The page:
At the same time, however, CBS All Access and Showtime were on the higher end of the churn spectrum, coming in either just under or around 10% respectively. To put that into context, Netflix’s churn rate sat at roughly 3%, according to Antenna. One theory seems to be that having an array of new films will help bring subscribers into Paramount+, and the ViacomCBS combined library will keep them — even after the movie finishes playing or the NFL season comes to an end. 

That’s certainly a possibility, but Paramount isn’t Disney. It’s not Fox or Sony or Warner Bros. In 2019, Paramount brought in $1.35 billion globally. This represents just 4.6% of the international market share. In comparison, Disney/Fox brought in a combined $13.15 billion (51.54%), Warner Bros. brought in $4.4 billion (16.65%), Universal brought in $3.67 billion (12.57%), and Sony brought in $3.35 billion (11.71%). Will Paramount’s films bring in enough subscribers after those movies leave theaters, even just after 45 days? Mission Impossible 7 and A Quiet Place II are not exactly Star Wars, Wonder Woman 1984, or The Matrix 4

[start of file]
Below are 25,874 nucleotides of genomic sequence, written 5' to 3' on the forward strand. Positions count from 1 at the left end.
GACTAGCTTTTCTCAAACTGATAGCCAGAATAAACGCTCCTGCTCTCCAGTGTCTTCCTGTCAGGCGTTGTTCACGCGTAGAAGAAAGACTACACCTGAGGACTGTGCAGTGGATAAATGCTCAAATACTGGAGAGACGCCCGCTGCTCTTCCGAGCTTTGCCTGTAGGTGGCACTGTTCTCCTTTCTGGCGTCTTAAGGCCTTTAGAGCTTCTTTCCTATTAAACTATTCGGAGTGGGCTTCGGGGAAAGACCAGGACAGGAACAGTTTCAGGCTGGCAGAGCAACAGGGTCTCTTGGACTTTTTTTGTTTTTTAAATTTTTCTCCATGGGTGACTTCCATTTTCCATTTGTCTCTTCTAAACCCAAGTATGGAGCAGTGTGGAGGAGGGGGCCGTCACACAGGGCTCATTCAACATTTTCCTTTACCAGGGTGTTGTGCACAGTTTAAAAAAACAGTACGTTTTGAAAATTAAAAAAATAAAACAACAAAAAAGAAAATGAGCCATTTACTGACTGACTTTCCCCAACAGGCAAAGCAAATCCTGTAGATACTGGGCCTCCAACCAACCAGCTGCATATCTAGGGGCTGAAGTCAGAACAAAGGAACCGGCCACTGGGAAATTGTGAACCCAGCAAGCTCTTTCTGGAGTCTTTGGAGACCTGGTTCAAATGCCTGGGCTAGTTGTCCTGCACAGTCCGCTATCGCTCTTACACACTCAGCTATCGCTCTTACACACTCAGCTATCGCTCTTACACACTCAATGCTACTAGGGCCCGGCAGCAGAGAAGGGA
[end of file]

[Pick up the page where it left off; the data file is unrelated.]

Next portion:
Remember, the streaming bet seems like a necessity at each company but sacrificing the pay 1 windows, more than anything else, and all the ancillary revenue is a lot of money to make up for, as one executive told me. It’s a dramatic change to the system, they added. Companies like Disney are still figuring it out, and they’ve got a brand, product, and subscriber base that ViacomCBS doesn’t. 

If those films can’t bring in substantial subscriber gains, and the long play model isn’t going to generate the type of subscriber growth needed for increasing monthly recurring revenue at a higher ARPU, then the best bet is returning to the model that does work for ViacomCBS — licensing. 

Licensing is a necessity, but a double edged sword

ViacomCBS generates significant revenue licensing its content. Analyst Robert Fishman at MoffettNathanson specifically wrote in a new note that “ViacomCBS generated $6 billion in content licensing” in 2020. But, “given the company’s plans to self-license, it remains unclear what impact this will have to third-party licensing revenue.”